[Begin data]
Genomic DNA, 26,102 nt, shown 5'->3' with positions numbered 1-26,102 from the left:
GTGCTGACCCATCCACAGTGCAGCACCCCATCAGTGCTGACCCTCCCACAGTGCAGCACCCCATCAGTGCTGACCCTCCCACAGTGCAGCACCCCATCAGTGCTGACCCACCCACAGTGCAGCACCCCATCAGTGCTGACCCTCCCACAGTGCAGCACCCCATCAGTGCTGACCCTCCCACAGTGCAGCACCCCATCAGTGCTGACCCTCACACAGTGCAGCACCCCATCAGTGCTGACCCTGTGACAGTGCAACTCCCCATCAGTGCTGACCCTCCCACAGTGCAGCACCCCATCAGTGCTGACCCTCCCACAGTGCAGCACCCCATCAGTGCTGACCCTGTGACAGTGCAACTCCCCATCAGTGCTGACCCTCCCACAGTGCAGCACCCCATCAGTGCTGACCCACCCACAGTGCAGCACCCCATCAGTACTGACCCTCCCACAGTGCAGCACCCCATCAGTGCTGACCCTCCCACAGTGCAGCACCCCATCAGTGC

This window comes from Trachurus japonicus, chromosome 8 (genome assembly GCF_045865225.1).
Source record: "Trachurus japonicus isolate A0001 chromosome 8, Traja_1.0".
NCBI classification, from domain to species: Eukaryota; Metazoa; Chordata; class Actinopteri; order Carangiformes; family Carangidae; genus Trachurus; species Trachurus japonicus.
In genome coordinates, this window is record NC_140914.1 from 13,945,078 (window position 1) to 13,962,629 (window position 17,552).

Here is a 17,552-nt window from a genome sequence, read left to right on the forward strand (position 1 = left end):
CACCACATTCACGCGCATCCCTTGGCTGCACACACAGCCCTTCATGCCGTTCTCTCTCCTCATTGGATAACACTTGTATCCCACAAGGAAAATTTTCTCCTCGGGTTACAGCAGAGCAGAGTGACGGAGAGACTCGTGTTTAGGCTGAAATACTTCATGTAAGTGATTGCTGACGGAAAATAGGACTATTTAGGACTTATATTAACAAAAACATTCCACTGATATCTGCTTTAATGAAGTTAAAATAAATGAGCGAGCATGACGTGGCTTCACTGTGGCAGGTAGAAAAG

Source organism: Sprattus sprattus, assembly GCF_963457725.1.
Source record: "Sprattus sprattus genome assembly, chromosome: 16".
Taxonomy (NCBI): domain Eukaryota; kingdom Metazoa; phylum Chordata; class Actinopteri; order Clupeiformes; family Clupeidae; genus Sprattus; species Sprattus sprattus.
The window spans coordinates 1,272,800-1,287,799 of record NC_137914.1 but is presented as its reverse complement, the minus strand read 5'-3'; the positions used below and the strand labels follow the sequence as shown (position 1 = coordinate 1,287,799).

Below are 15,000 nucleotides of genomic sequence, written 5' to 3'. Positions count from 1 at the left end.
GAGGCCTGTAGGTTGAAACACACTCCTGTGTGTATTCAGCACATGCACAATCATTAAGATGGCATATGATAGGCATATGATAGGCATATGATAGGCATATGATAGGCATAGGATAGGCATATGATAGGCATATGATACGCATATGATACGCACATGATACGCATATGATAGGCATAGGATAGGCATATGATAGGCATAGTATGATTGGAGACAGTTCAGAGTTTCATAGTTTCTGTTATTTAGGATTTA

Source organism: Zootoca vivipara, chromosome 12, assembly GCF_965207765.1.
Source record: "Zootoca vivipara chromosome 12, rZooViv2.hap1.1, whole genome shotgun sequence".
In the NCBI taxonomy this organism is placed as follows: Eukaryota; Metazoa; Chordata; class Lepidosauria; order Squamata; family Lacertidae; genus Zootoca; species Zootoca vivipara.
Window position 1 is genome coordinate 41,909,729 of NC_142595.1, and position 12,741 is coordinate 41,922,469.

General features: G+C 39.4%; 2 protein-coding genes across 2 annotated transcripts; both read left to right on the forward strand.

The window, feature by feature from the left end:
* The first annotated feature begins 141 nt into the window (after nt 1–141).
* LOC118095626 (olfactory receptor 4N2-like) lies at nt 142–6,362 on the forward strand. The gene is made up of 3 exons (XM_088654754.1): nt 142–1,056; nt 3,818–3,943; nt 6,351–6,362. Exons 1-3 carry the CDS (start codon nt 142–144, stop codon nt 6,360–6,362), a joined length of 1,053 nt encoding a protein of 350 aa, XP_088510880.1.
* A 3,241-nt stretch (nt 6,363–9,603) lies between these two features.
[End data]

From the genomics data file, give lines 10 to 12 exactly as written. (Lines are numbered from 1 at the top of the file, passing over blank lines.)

Source record: "Sprattus sprattus genome assembly, chromosome: 16".
Taxonomy (NCBI): domain Eukaryota; kingdom Metazoa; phylum Chordata; class Actinopteri; order Clupeiformes; family Clupeidae; genus Sprattus; species Sprattus sprattus.
The window spans coordinates 1,272,800-1,287,799 of record NC_137914.1 but is presented as its reverse complement, the minus strand read 5'-3'; the positions used below and the strand labels follow the sequence as shown (position 1 = coordinate 1,287,799).